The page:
An Old-Fashioned Girl HTML version
"You always are busy. I never saw such a girl. What in the world do you find to do all the
time?" asked Fanny, watching with interest the set of the little red merino frock Polly
was putting on to her doll.
"Lots of things; but I like to be lazy sometimes as much as you do; just lie on the sofa,
and read fairy stories, or think about nothing. Would you have a white-muslin apron or a
black silk?" added Polly, surveying her work with satisfaction.
"Muslin, with pockets and tiny blue bows. I 'll show you how." And forgetting her hate
and contempt for dolls, down sat Fanny, soon getting as much absorbed as either of the
The dull day brightened wonderfully after that, and the time flew pleasantly, as tongues
and needles went together. Grandma peeped in, and smiled at the busy group, saying,
"Sew away, my dears; dollies are safe companions, and needlework an
accomplishment that 's sadly neglected nowadays. Small stitches, Maud; neat
buttonholes, Fan; cut carefully, Polly, and don't waste your cloth. Take pains; and the
best needlewoman shall have a pretty bit of white satin for a doll's bonnet."
Fanny exerted herself, and won the prize, for Polly helped Maud, and neglected her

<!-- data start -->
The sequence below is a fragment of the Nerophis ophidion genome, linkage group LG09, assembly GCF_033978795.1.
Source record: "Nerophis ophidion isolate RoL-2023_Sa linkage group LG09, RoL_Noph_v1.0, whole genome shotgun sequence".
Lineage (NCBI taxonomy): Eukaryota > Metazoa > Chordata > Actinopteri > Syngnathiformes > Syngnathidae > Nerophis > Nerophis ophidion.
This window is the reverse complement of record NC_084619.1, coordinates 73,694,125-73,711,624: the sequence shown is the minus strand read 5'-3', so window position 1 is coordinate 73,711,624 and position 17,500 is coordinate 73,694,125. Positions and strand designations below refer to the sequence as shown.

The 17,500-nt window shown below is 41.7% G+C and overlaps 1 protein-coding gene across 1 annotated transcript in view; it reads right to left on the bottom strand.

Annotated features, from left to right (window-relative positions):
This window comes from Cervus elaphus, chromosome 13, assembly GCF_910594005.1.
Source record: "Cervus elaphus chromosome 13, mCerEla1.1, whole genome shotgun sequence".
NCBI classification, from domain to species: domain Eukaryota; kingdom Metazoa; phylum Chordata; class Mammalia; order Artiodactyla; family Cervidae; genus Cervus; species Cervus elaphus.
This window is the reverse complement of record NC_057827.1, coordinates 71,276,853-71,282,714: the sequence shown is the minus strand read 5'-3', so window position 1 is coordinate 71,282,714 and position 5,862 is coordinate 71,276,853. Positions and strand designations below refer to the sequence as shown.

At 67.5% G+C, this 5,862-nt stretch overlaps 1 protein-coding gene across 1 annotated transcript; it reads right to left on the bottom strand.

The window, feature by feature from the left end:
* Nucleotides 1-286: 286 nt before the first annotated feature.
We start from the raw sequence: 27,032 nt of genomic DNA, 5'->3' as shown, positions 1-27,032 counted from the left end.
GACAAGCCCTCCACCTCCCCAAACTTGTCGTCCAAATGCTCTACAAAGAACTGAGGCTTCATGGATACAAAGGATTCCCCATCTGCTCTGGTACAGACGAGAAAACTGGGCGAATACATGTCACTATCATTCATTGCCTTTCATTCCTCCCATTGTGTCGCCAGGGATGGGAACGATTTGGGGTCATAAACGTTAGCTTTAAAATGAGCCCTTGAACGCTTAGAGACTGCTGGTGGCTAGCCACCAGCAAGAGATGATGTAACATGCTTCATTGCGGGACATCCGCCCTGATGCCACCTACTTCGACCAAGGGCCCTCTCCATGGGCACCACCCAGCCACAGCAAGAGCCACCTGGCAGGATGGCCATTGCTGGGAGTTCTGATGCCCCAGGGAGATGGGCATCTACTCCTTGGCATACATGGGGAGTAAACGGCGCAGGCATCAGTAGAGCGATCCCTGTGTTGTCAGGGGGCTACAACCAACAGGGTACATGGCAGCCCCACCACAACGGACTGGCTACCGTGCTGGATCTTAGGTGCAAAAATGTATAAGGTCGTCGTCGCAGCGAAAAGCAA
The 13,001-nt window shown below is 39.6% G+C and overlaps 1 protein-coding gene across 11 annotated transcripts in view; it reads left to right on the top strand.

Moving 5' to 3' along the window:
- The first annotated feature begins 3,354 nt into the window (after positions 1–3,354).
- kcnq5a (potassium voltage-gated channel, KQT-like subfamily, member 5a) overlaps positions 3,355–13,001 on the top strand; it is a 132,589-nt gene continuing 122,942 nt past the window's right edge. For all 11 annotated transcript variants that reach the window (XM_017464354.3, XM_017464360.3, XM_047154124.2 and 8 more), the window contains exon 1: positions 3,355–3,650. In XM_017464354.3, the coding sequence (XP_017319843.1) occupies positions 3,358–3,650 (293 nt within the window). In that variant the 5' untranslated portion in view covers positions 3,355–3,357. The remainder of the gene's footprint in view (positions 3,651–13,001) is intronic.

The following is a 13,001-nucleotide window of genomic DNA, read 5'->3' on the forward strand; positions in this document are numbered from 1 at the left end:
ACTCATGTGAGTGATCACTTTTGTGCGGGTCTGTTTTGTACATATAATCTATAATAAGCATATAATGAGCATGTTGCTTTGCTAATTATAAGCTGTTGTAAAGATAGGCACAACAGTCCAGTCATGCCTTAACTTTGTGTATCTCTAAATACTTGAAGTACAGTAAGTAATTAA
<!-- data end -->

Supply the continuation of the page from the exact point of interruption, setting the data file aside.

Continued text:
own work; but she did n't care much, for Mr. Shaw said, looking at the three bright faces
at the tea-table, "I guess Polly has been making sunshine for you to-day." "No, indeed,
sir, I have n't done anything, only dress Maud's doll."
And Polly did n't think she had done much; but it was one of the little things which are
always waiting to be done in this world of ours, where rainy days come so often, where
spirits get out of tune, and duty won't go hand in hand with pleasure. Little things of this
sort are especially good work for little people; a kind little thought, an unselfish little act,
a cheery little word, are so sweet and comfortable, that no one can fail to feel their
beauty and love the giver, no matter how small they are. Mothers do a deal of this sort
of thing, unseen, unthanked, but felt and remembered long afterward, and never lost, for
this is the simple magic that binds hearts together, and keeps home happy. Polly had
learned this secret.
She loved to do the "little things" that others did not see, or were too busy to stop for;
and while doing them, without a thought of thanks, she made sunshine for herself as
well as others. There was so much love in her own home, that she quickly felt the want
of it in Fanny's, and puzzled herself to find out why these people were not kind and
patient to one another. She did not try to settle the question, but did her best to love and
serve and bear with each, and the good will, the gentle heart, the helpful ways and
simple manners of our Polly made her dear to every one, for these virtues, even in a
little child, are lovely and attractive.
Mr. Shaw was very kind to her, for he liked her modest, respectful manners; and Polly
was so grateful for his many favors, that she soon forgot her fear, and showed her
affection in all sorts of confiding little ways, which pleased him extremely. She used to